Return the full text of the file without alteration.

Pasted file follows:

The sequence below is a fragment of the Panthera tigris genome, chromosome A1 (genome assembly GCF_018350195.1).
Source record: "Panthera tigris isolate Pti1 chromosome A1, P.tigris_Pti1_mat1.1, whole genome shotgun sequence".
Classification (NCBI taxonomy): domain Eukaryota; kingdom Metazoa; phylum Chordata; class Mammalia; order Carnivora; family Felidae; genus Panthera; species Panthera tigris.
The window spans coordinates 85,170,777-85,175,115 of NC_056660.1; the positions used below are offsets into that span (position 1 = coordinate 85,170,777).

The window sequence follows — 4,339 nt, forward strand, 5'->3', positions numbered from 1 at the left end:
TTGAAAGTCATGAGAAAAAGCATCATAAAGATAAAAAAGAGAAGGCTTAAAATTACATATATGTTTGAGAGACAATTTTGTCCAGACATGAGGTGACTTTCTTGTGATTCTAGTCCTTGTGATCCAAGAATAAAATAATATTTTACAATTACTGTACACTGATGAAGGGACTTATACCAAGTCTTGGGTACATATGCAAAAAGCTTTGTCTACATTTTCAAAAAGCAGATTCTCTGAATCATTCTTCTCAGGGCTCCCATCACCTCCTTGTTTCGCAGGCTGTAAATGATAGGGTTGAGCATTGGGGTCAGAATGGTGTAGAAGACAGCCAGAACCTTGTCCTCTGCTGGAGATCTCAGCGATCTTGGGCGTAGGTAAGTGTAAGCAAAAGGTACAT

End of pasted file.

The sequence below is a fragment of the Panthera tigris genome, chromosome A1 (genome assembly GCF_018350195.1).
Source record: "Panthera tigris isolate Pti1 chromosome A1, P.tigris_Pti1_mat1.1, whole genome shotgun sequence".
Classification (NCBI taxonomy): domain Eukaryota; kingdom Metazoa; phylum Chordata; class Mammalia; order Carnivora; family Felidae; genus Panthera; species Panthera tigris.
The window spans coordinates 85,170,777-85,175,115 of NC_056660.1; the positions used below are offsets into that span (position 1 = coordinate 85,170,777).

The window sequence follows — 4,339 nt, forward strand, 5'->3', positions numbered from 1 at the left end:
TTGAAAGTCATGAGAAAAAGCATCATAAAGATAAAAAAGAGAAGGCTTAAAATTACATATATGTTTGAGAGACAATTTTGTCCAGACATGAGGTGACTTTCTTGTGATTCTAGTCCTTGTGATCCAAGAATAAAATAATATTTTACAATTACTGTACACTGATGAAGGGACTTATACCAAGTCTTGGGTACATATGCAAAAAGCTTTGTCTACATTTTCAAAAAGCAGATTCTCTGAATCATTCTTCTCAGGGCTCCCATCACCTCCTTGTTTCGCAGGCTGTAAATGATAGGGTTGAGCATTGGGGTCAGAATGGTGTAGAAGACAGCCAGAACCTTGTCCTCTGCTGGAGATCTCAGCGATCTTGGGCGTAGGTAAGTGTAAGCAAAAGGTACAT